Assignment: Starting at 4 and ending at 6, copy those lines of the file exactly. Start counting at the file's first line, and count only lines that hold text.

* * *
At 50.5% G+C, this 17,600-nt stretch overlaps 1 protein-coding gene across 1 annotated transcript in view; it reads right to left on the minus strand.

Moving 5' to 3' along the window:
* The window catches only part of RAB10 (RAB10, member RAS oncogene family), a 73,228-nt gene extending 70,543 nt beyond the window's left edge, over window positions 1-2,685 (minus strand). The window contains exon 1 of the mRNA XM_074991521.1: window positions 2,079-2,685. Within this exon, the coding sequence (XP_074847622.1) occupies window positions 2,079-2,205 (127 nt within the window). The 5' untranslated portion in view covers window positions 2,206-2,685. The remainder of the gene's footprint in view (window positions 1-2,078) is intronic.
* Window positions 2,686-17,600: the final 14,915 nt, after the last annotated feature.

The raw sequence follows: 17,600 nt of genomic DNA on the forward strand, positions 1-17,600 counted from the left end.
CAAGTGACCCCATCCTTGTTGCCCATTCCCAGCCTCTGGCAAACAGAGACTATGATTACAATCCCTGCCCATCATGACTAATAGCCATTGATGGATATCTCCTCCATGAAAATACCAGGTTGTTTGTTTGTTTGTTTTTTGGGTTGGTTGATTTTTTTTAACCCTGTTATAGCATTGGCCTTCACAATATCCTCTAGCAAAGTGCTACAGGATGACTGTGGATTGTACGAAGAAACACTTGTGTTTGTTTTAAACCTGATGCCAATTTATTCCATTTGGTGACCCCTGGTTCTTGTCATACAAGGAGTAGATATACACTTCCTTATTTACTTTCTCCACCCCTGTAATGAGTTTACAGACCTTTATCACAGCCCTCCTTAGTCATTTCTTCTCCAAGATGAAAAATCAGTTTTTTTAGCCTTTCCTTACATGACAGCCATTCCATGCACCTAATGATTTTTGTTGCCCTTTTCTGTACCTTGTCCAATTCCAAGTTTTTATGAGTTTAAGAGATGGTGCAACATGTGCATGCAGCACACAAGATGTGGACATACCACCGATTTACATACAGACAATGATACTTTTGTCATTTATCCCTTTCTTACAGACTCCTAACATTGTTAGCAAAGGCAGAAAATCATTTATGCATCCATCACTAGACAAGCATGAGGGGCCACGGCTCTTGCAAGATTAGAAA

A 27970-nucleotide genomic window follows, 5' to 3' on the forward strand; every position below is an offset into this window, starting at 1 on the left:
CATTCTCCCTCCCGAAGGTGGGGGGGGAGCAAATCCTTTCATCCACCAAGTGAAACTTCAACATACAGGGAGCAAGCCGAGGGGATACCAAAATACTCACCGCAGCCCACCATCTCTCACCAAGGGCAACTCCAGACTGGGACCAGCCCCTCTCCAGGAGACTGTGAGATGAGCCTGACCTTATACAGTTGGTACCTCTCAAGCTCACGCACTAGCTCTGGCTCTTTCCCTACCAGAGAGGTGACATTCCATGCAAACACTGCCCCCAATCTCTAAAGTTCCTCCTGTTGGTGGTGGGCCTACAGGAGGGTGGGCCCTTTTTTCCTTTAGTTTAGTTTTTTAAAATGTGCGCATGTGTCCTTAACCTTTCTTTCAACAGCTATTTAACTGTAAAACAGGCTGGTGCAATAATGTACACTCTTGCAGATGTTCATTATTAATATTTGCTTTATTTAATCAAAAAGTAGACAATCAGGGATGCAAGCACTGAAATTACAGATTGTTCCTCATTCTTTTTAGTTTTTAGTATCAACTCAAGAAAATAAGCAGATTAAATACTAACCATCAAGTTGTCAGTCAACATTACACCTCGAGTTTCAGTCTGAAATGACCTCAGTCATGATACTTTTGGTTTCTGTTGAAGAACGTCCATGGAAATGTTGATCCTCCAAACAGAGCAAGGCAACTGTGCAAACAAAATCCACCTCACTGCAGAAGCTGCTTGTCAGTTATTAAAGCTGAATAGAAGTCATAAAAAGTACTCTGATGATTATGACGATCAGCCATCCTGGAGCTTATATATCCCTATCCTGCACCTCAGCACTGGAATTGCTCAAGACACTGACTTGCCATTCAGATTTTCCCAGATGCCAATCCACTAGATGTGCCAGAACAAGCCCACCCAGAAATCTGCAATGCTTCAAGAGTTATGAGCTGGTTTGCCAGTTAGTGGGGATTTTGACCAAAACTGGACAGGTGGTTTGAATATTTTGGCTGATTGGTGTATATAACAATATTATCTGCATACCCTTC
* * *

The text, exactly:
* Window positions 2,686-17,600: the final 14,915 nt, after the last annotated feature.

The raw sequence follows: 17,600 nt of genomic DNA on the forward strand, positions 1-17,600 counted from the left end.
CAAGTGACCCCATCCTTGTTGCCCATTCCCAGCCTCTGGCAAACAGAGACTATGATTACAATCCCTGCCCATCATGACTAATAGCCATTGATGGATATCTCCTCCATGAAAATACCAGGTTGTTTGTTTGTTTGTTTTTTGGGTTGGTTGATTTTTTTTAACCCTGTTATAGCATTGGCCTTCACAATATCCTCTAGCAAAGTGCTACAGGATGACTGTGGATTGTACGAAGAAACACTTGTGTTTGTTTTAAACCTGATGCCAATTTATTCCATTTGGTGACCCCTGGTTCTTGTCATACAAGGAGTAGATATACACTTCCTTATTTACTTTCTCCACCCCTGTAATGAGTTTACAGACCTTTATCACAGCCCTCCTTAGTCATTTCTTCTCCAAGATGAAAAATCAGTTTTTTTAGCCTTTCCTTACATGACAGCCATTCCATGCACCTAATGATTTTTGTTGCCCTTTTCTGTACCTTGTCCAATTCCAAGTTTTTATGAGTTTAAGAGATGGTGCAACATGTGCATGCAGCACACAAGATGTGGACATACCACCGATTTACATACAGACAATGATACTTTTGTCATTTATCCCTTTCTTACAGACTCCTAACATTGTTAGCAAAGGCAGAAAATCATTTATGCATCCATCACTAGACAAGCATGAGGGGCCACGGCTCTTGCAAGATTAGAAA